This story while being entirely from Beck’s viewpoint also affords a small yet intriguing look into Elaina Black. In this story, we get to see why Arbiters are so feared and yet treasured amidst the world of First Earth. Beck has to employ all her powers and tricks to locate a journal that potentially has some black magic ties which is exactly the sort of heresy that Arbiters like Beck love to stamp out.

This story is a free, fun adventure story and I would recommend it to one and all for those interested to know more about the world of pirates introduced in the Best Laid Plans duology. Plus this will be an excellent stepping stone to see whether these books are for you as well as get a strong taste of Rob J. Hayes as well. Now that’s a win-win scenario if I ever saw one.

Friday, December 22, 2017

Fantasy Book Critic Tenth Anniversary Day 5 + Worldwide Giveaway (by Mihir Wanchoo)

As we wind down to our last and day 5 of our decennial celebrations, we decided to hold a giveaway to top of our celebrations. Since we have readers from all over the globe, we felt it would only be fair to keep it open to anyone worldwide.

Another question was how to select the titles among all four of us (Robert, Liviu, Cindy & me). So eventually we came to the conclusion was that the simplest and fairest way to select the titles for the giveaway, was to select the #1 titles from all of our best of the year lists from our humble beginnings (2007) to until now (2017).

Also we thought it would be fun to fun to add an e-reader and present all the titles as e-books. So what we have decided to giveaway is a Kindle Fire HD 8 Tablet (16 GB) and given below are all the titles that are up for grabs for one lucky winner:

- Acacia by David Anthony Durham (Robert T. best of 2007)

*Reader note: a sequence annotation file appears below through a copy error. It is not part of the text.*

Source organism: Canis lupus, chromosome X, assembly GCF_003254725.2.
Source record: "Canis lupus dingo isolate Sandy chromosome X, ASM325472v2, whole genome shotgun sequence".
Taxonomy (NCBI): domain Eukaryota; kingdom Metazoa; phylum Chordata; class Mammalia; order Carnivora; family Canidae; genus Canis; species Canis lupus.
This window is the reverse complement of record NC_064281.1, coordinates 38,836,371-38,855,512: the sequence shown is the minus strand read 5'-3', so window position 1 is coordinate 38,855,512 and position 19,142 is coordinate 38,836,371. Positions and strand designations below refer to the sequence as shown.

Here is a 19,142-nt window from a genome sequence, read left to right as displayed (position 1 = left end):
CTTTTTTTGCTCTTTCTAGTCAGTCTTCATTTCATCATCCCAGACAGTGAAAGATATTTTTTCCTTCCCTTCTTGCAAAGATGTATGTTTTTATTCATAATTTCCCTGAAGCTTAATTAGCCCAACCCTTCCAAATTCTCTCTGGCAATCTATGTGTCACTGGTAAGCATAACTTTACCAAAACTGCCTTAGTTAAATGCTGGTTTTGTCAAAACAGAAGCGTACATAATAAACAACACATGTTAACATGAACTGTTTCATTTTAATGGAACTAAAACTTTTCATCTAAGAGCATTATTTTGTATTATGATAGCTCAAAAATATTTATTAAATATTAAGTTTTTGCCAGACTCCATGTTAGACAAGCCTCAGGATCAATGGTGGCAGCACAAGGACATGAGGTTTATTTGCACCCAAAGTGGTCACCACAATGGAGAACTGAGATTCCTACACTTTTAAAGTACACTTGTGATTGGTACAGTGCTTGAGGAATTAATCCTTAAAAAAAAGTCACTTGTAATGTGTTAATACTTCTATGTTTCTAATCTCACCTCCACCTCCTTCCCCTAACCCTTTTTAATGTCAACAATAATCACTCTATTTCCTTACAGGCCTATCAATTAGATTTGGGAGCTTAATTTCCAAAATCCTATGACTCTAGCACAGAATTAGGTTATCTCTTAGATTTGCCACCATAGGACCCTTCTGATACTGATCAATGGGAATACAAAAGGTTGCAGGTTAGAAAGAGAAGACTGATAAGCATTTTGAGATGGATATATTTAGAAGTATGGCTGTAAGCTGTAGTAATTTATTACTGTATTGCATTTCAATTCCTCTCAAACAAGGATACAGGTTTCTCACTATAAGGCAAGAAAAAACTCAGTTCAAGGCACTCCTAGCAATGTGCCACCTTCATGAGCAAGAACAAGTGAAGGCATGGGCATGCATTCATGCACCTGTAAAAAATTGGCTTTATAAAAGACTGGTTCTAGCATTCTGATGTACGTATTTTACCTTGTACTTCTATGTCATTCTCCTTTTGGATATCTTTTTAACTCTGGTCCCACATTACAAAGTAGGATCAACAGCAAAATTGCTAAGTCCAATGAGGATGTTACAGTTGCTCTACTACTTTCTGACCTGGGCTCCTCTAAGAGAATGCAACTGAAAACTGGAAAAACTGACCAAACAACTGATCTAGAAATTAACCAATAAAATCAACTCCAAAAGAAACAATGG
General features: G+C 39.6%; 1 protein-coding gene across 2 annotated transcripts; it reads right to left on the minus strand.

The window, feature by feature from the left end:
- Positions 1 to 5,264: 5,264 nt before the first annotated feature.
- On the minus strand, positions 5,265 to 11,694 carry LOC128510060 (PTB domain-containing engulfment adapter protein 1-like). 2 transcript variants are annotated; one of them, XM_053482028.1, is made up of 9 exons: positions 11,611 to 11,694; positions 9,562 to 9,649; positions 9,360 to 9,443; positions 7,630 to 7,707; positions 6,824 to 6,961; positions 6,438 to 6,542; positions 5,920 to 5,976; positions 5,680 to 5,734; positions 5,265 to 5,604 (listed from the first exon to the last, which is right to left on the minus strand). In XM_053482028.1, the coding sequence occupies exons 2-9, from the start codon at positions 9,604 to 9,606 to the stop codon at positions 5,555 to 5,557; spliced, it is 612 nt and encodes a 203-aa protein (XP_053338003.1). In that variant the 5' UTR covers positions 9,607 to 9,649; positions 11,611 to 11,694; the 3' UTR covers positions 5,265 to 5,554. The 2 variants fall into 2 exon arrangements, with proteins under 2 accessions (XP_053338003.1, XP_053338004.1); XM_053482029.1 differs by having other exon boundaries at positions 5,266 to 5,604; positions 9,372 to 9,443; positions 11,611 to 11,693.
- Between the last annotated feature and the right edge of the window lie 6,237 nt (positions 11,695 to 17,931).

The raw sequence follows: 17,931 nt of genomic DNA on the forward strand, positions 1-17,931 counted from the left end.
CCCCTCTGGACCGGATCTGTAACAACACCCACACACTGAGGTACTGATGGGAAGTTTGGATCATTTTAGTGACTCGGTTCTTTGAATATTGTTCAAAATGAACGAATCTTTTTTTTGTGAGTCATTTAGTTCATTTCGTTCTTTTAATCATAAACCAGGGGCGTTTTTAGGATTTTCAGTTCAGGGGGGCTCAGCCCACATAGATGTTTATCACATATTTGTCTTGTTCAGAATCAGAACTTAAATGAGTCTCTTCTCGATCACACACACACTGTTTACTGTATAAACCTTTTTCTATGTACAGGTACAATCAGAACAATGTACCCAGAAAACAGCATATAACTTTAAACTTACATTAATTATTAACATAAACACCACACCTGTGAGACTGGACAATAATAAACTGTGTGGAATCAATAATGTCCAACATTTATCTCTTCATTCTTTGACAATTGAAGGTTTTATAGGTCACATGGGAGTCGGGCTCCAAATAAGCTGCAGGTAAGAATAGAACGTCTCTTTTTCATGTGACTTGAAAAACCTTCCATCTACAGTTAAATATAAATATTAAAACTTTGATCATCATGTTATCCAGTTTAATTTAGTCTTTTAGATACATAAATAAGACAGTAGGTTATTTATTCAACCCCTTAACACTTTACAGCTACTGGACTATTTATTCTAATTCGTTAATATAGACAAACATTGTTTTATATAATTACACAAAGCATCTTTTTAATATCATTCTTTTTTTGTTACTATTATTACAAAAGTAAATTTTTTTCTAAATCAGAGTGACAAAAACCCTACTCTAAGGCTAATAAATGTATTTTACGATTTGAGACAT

- Name Of The Wind by Patrick Rothfuss (Robert T. best of 2007)

- Stealing Light by Gary Gibson (Robert T. best of 2007)

- Radio Freefall by Matthew Jarpe (Robert T. best of 2007)

- Anathem by Neal Stephenson (Liviu S. best of 2008)

- The Kingdom Beyond The Waves by Stephen Hunt (Robert T. best of 2008)

- Caine Black Knife by Matthew Stover (Liviu S. best of 2008)

- The Host by Stephanie Meyer (Robert T. best of 2008)

- First Contact by Michael R. Hicks (Liviu S. best of 2008)

- The Children’s Book by A. S. Byatt (Liviu S. best of 2009)

- Transition by Iain M. Banks (Liviu S. best of 2009)

- Twelve by Jasper Kent (Robert T. best of 2009)

- Horseman’s Gambit by David B. Coe (Cindy H. best of 2009)

- The Warded Man/The Painted Man by Peter V. Brett (Mihir W. best of 2009)

- Surface Detail by Iain M. Banks (Liviu S. best of 2010)

- The Folding Knife by K. J. Parker (Mihir W. best of 2010)

- Shadow’s Son by Jon Sprunk (Cindy H. best of 2010)

- Spellwright by Blake Charlton (Cindy H. best of 2010)

- 1Q84 by Haruki Murakami (Liviu S. best of 2011)

- Run by Blake Crouch (Mihir W. best of 2011)

- Blood Song by Anthony Ryan (Mihir W. best of 2012)